Marrying a single mother means marrying her children too. That was what I did when I married my wife. On top of that, there is that silent rule stating that I will have to assume the father figure, playing that role; what more that my wife’s ex is such a bastard who doesn’t lift a single finger to help out, let alone pay a single cent in alimony. That means, there are certain rules that I have to set for the kids, although the rules aren’t as tight and hard as I used to impose upon my children when they lived with me.
Two years ago, I was still living with my kids. And because my ex was hardly at home prior to the divorce, I was the one who tucked in my two younger ones, Farhan and Nisaa, and slept with them. I ate with them, entertained them as much as I could, watched Farhan do his homework or employ the elder sisters to help monitor him – I was always there for them.
But not anymore.
Both Farhan and Nisaa now live with my ex, Fazira with my other ex, while Hana goes to a university. Not only don’t we live beneath the same roof as we did up ’til two years ago, all of us hardly see each other. And when we do, it is always for not more than 4 hours – 3 being the maximum average.
During dinner tonight, I scolded my stepson Yunus. The blame isn’t entirely his – his food had arrived almost an hour late, and he fell asleep at the dinner table. When various attempts by my wife and her cousin to wake him up failed, I sounded the aggressive voice – that woke him up, and got him to eat some. The wife tucked him in after that.
The wife was silent when she got back to our room. After asking several times, she related what was asked by Yunus to her:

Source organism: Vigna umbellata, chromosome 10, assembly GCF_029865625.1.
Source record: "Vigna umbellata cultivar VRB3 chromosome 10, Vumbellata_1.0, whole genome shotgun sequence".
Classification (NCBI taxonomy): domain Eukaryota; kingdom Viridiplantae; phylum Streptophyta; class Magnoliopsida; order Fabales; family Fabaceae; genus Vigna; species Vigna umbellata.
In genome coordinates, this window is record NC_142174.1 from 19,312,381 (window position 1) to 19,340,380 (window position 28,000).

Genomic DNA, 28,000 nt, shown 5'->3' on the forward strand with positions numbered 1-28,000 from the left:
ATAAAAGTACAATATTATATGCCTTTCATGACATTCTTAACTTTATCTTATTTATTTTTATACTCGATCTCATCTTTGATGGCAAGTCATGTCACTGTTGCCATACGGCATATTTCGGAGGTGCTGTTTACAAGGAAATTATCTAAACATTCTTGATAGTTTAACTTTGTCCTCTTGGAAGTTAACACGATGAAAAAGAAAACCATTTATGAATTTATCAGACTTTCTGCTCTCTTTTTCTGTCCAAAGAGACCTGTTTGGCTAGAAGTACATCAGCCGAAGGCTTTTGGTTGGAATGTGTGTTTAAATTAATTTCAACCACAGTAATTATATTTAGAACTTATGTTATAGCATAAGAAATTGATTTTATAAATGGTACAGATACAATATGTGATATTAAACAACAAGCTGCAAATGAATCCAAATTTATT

“Why doesn’t Daddy like me? Why did he scold me?”
And all I could muster was that I apply the same rules to my kids.
I had nothing more to say.
Both my younger children asked me this question when we no longer live beneath the same roof:
“Don’t you love me anymore? Is that why you don’t live with us anymore?”
I can only hope that my elder daughters can understand why these things happen. They know what I went through – and I hope they can help me explain to their younger siblings.
I miss my kids. I miss waking up with them. I miss going to bed with them. I miss kissing them and hugging them at night before they go to sleep. I miss eating with them. I miss the sound of their voice and laughter. I miss holding them tight assuring them that they’re always safe with me.
Do they feel safe now that I am no longer around?
Every time I eat something nice at home, I wonder what were they eating. Who’s feeding them? Am I eating something better than they?
I always miss seeing them when I come home; and I often wonder if they still miss and think of me?
And there I was, lying next to my wife, looking at her crying, thinking of what Yunus had asked her, while I shed a drop of tear from the eye that was covered by the pillowcase.
And it’s never easy.